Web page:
Harvill Secker is launching a competition in partnership with Bloody Scotland to find a debut crime writer from a BAME (black, Asian, minority ethnic) background. At stake is a book deal with Harvill Secker with an advance of £5,000.
The prize will be judged by Harvill Secker writer and Bloody Scotland committee member Abir Mukherjee, the author of an historical crime series set in 1920s Calcutta; creator of the Shetland and Vera series, Ann Cleeves; co-founder of BAME in Publishing, Sarah Shaffi and Harvill Secker editorial director Jade Chandler.
Entrants can enter the competition online via Penguin's website, where they will be asked to submit the first 5,000 words of their crime novel, along with a full plot outline. Submissions are open from 9th July until 9th September 2018, with the winner due to be announced in November 2018.
The winner will have their book published under the Harvill Secker imprint in a publishing deal with an advance of £5,000. Additional "perks" will include a panel appearance at the Bloody Scotland festival in 2019 and a series of three one-to-one mentoring sessions with Mukherjee. The Arvon Foundation – now in its 50th year – also joins the competition as a sponsor and is offering the winner the chance to attend any one of their creative writing courses or writing retreats in 2019, with all expenses paid.
Chandler said Harvil Secker had wanted to "do something pro-active" to address the dearth of BAME crime writers.
"While the crime writing community is diverse in many ways, it lacks authors from BAME backgrounds," she said. "With crime fiction’s increasing popularity, it seems more important than ever that its creators should be more representative of those who may enjoy reading within the genre. We want to do something pro-active to address this and I am delighted that we’re teaming up with Abir Mukherjee and such brilliant sponsors and judges to do so. I can’t wait to find an exciting new writer to publish on the Harvill Secker crime list."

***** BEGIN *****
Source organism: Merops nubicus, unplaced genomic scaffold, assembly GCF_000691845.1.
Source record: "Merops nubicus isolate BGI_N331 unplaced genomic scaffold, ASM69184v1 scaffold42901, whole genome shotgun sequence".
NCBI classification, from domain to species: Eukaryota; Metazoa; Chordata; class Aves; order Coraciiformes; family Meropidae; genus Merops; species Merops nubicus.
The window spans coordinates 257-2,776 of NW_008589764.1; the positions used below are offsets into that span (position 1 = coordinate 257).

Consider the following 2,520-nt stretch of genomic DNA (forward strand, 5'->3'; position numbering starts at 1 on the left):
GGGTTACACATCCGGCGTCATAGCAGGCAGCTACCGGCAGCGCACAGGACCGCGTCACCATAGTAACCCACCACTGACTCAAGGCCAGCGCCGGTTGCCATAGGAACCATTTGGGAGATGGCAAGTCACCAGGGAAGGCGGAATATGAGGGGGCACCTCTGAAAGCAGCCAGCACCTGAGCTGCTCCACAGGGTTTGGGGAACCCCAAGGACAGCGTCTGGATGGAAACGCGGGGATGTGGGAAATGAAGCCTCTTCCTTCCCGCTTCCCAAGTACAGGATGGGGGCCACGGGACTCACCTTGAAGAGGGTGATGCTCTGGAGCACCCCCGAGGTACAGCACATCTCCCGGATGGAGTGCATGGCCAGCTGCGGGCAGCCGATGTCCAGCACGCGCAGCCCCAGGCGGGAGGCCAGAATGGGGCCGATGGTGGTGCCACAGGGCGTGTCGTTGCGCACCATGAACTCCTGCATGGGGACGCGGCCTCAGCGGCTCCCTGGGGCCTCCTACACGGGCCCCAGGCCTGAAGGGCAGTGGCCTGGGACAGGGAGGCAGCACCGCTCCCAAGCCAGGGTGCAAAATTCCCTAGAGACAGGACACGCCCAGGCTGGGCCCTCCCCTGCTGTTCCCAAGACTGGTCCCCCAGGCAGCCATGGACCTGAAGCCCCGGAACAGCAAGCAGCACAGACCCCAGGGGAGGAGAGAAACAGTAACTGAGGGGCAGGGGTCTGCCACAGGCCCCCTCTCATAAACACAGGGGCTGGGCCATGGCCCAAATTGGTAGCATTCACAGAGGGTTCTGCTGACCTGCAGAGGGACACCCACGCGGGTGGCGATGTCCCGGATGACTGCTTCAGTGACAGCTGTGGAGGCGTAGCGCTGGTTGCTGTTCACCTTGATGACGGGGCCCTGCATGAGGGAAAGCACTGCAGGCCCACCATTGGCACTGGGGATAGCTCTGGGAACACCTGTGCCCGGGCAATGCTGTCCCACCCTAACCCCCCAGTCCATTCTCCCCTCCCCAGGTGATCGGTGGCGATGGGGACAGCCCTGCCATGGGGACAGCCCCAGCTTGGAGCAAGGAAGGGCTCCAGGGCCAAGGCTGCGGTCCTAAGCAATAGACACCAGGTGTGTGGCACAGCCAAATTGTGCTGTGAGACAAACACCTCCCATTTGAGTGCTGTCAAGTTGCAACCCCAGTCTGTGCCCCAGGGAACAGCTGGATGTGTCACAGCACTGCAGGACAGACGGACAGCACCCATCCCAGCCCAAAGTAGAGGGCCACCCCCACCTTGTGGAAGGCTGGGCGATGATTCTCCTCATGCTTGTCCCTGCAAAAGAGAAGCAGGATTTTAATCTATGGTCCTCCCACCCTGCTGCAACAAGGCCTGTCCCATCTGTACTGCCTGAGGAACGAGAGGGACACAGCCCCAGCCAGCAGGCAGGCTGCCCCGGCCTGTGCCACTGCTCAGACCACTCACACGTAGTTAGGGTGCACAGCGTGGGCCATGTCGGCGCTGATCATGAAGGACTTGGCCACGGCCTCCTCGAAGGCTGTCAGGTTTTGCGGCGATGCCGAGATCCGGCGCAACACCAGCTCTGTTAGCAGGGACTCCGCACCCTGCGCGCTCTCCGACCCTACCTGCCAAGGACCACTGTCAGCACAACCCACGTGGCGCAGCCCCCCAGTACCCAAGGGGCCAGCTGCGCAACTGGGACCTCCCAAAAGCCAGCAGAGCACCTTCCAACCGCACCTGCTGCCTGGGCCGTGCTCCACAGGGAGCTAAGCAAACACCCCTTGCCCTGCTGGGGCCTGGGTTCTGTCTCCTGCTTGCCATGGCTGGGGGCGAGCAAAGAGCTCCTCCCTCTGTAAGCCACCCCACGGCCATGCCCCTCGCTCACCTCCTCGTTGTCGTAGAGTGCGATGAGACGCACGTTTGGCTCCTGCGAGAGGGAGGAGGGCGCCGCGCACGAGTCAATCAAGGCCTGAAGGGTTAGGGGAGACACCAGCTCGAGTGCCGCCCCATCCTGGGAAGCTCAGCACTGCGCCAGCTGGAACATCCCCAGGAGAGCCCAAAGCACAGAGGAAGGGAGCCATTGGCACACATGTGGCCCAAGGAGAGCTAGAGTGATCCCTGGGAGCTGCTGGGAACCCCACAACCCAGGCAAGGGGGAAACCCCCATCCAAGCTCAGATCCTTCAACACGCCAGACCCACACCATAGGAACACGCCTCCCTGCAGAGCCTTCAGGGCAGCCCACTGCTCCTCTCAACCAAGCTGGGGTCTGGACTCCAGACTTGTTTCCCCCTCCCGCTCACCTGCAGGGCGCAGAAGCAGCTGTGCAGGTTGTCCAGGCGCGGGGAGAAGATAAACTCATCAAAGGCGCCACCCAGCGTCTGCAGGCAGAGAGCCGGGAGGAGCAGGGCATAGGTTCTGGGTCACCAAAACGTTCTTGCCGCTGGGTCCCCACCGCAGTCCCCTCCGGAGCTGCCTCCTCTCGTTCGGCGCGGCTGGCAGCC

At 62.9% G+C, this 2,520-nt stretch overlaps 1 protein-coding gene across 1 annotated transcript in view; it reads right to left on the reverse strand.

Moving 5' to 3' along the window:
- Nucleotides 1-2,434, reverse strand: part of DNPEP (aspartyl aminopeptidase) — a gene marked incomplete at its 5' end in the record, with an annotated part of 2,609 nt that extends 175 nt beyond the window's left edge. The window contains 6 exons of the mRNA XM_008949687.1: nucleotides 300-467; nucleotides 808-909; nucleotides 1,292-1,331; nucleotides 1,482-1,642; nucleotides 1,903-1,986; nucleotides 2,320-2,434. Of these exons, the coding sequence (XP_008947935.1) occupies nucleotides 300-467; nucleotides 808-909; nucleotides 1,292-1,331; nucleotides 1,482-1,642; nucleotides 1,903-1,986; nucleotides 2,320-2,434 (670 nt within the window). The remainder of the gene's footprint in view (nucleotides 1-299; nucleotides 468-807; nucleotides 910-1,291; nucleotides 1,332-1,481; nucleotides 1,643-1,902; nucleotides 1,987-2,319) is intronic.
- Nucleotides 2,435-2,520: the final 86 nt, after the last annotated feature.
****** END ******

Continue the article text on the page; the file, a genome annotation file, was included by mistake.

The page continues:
Mukherjee said: "I’m excited to be part of this new initiative being launched by Harvill Secker and Bloody Scotland. At this time of great change, it’s more important than ever that the experiences and viewpoints of writers from across the spectrum of our society are published. Different viewpoints mean different stories, which in turn lead to a wider, richer literary atmosphere, hopefully reaching out to communities who feel marginalised or who have traditionally lacked a voice."
Bloody Scotland’s Bob McDevitt added: "Bloody Scotland is 100% behind this important new prize and it fits in perfectly with the work we have been doing recently with the British Council to bring crime writers from India to Scotland. We think that breaking down barriers in terms of access to authors from different cultural and social backgrounds will only improve the richness of the crime writing genre."